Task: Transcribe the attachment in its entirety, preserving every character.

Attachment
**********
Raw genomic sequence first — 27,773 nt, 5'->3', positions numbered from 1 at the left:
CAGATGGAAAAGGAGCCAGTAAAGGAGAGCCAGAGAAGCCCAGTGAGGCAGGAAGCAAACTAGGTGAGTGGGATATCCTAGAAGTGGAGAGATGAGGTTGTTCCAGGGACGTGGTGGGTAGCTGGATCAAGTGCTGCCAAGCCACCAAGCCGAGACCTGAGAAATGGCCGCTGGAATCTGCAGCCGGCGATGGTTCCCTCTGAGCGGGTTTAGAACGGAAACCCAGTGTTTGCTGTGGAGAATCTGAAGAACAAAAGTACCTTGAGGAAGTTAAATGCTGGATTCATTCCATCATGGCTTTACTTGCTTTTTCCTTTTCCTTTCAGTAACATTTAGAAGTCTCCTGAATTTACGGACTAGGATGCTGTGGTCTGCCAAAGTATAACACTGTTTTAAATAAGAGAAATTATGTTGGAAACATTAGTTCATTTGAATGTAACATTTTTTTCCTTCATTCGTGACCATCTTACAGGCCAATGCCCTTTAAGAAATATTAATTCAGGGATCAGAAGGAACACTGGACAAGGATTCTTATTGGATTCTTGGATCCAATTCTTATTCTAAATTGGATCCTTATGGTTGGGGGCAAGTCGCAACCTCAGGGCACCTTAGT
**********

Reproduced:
Raw genomic sequence first — 27,773 nt, 5'->3', positions numbered from 1 at the left:
CAGATGGAAAAGGAGCCAGTAAAGGAGAGCCAGAGAAGCCCAGTGAGGCAGGAAGCAAACTAGGTGAGTGGGATATCCTAGAAGTGGAGAGATGAGGTTGTTCCAGGGACGTGGTGGGTAGCTGGATCAAGTGCTGCCAAGCCACCAAGCCGAGACCTGAGAAATGGCCGCTGGAATCTGCAGCCGGCGATGGTTCCCTCTGAGCGGGTTTAGAACGGAAACCCAGTGTTTGCTGTGGAGAATCTGAAGAACAAAAGTACCTTGAGGAAGTTAAATGCTGGATTCATTCCATCATGGCTTTACTTGCTTTTTCCTTTTCCTTTCAGTAACATTTAGAAGTCTCCTGAATTTACGGACTAGGATGCTGTGGTCTGCCAAAGTATAACACTGTTTTAAATAAGAGAAATTATGTTGGAAACATTAGTTCATTTGAATGTAACATTTTTTTCCTTCATTCGTGACCATCTTACAGGCCAATGCCCTTTAAGAAATATTAATTCAGGGATCAGAAGGAACACTGGACAAGGATTCTTATTGGATTCTTGGATCCAATTCTTATTCTAAATTGGATCCTTATGGTTGGGGGCAAGTCGCAACCTCAGGGCACCTTAGT